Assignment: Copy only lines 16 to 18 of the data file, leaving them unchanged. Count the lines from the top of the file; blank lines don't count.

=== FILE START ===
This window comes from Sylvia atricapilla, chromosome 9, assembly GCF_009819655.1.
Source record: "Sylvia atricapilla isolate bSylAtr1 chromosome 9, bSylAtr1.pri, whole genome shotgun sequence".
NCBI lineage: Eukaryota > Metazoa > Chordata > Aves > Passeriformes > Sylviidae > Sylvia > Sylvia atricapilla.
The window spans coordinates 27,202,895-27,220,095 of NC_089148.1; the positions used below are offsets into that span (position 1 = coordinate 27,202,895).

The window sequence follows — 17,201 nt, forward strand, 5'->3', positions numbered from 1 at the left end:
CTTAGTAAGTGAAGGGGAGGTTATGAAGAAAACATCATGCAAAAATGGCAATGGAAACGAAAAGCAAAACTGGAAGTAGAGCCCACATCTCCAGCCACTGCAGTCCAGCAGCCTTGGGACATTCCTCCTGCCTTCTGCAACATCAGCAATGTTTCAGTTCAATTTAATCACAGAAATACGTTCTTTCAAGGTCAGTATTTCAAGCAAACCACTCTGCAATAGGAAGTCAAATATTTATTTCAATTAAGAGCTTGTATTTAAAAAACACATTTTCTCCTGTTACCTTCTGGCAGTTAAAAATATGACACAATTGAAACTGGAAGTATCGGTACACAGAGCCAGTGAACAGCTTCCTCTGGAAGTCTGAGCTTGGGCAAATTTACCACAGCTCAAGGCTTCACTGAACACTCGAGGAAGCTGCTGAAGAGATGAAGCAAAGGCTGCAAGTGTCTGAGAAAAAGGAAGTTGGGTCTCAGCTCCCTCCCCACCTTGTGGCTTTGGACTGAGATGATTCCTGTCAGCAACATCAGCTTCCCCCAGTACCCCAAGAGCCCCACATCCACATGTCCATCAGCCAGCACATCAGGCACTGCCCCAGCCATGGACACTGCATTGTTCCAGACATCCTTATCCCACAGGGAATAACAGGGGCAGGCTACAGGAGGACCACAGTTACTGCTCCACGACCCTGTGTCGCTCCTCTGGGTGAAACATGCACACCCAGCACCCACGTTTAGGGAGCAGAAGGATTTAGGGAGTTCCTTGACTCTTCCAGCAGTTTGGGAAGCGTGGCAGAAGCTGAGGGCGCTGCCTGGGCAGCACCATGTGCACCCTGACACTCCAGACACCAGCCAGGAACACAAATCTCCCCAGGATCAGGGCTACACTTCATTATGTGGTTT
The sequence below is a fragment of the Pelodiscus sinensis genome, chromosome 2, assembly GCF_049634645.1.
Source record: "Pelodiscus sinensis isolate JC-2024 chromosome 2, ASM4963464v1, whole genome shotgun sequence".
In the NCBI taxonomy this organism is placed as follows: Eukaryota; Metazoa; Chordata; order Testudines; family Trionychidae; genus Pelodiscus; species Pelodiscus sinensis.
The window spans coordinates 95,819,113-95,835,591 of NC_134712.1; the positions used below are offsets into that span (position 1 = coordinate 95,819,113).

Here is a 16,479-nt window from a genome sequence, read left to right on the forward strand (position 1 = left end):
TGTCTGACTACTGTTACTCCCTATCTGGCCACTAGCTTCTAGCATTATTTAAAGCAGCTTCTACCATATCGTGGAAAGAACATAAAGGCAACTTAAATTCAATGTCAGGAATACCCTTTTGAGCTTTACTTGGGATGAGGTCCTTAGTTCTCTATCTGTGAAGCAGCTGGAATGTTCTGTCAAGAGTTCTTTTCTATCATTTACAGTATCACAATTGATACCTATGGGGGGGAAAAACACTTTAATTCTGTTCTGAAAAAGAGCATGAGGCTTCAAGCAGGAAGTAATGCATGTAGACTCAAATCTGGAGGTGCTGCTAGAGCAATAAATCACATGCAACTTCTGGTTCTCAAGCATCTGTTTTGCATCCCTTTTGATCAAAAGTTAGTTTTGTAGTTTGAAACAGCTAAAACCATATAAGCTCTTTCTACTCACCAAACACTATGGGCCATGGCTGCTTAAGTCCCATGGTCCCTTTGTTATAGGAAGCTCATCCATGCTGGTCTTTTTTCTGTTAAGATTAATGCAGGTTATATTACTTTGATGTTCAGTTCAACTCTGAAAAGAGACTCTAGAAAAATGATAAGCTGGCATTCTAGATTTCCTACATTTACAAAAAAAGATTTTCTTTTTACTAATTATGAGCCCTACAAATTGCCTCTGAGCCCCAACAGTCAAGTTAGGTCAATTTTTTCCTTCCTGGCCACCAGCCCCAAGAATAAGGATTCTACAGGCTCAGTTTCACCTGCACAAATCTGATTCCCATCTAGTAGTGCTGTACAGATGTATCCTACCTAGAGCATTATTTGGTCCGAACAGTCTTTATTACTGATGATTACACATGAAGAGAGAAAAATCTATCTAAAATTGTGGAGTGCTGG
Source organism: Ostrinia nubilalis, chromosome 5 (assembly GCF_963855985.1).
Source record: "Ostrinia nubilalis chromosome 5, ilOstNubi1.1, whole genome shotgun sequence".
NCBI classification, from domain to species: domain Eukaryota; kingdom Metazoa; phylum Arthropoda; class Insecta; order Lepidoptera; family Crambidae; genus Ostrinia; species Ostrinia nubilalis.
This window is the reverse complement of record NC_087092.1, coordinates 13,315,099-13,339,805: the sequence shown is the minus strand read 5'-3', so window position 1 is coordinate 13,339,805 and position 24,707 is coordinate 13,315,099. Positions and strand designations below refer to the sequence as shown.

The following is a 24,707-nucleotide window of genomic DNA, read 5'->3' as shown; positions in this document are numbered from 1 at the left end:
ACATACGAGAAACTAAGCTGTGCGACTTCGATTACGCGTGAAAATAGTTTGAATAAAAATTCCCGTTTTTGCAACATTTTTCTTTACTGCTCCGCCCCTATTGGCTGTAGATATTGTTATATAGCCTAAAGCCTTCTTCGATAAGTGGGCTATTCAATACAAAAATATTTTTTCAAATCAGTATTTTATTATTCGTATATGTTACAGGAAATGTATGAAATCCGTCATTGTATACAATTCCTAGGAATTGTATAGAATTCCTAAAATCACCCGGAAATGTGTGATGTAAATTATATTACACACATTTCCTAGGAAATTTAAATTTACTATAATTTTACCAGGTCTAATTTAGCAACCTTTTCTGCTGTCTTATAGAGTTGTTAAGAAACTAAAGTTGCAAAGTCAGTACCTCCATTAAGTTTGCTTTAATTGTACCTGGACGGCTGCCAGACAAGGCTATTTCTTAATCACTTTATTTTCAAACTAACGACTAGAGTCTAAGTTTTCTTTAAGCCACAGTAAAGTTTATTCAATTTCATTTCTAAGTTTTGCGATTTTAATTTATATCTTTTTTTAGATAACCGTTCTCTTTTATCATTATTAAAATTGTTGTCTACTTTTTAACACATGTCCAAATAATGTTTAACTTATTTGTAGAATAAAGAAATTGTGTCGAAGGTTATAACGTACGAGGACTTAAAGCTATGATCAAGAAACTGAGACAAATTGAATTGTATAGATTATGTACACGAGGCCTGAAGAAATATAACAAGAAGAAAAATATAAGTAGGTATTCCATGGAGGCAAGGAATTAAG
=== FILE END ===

This window is the reverse complement of record NC_087092.1, coordinates 13,315,099-13,339,805: the sequence shown is the minus strand read 5'-3', so window position 1 is coordinate 13,339,805 and position 24,707 is coordinate 13,315,099. Positions and strand designations below refer to the sequence as shown.

The following is a 24,707-nucleotide window of genomic DNA, read 5'->3' as shown; positions in this document are numbered from 1 at the left end:
ACATACGAGAAACTAAGCTGTGCGACTTCGATTACGCGTGAAAATAGTTTGAATAAAAATTCCCGTTTTTGCAACATTTTTCTTTACTGCTCCGCCCCTATTGGCTGTAGATATTGTTATATAGCCTAAAGCCTTCTTCGATAAGTGGGCTATTCAATACAAAAATATTTTTTCAAATCAGTATTTTATTATTCGTATATGTTACAGGAAATGTATGAAATCCGTCATTGTATACAATTCCTAGGAATTGTATAGAATTCCTAAAATCACCCGGAAATGTGTGATGTAAATTATATTACACACATTTCCTAGGAAATTTAAATTTACTATAATTTTACCAGGTCTAATTTAGCAACCTTTTCTGCTGTCTTATAGAGTTGTTAAGAAACTAAAGTTGCAAAGTCAGTACCTCCATTAAGTTTGCTTTAATTGTACCTGGACGGCTGCCAGACAAGGCTATTTCTTAATCACTTTATTTTCAAACTAACGACTAGAGTCTAAGTTTTCTTTAAGCCACAGTAAAGTTTATTCAATTTCATTTCTAAGTTTTGCGATTTTAATTTATATCTTTTTTTAGATAACCGTTCTCTTTTATCATTATTAAAATTGTTGTCTACTTTTTAACACATGTCCAAATAATGTTTAACTTATTTGTAGAATAAAGAAATTGTGTCGAAGGTTATAACGTACGAGGACTTAAAGCTATGATCAAGAAACTGAGACAAATTGAATTGTATAGATTATGTACACGAGGCCTGAAGAAATATAACAAGAAGAAAAATATAAGTAGGTATTCCATGGAGGCAAGGAATTAAG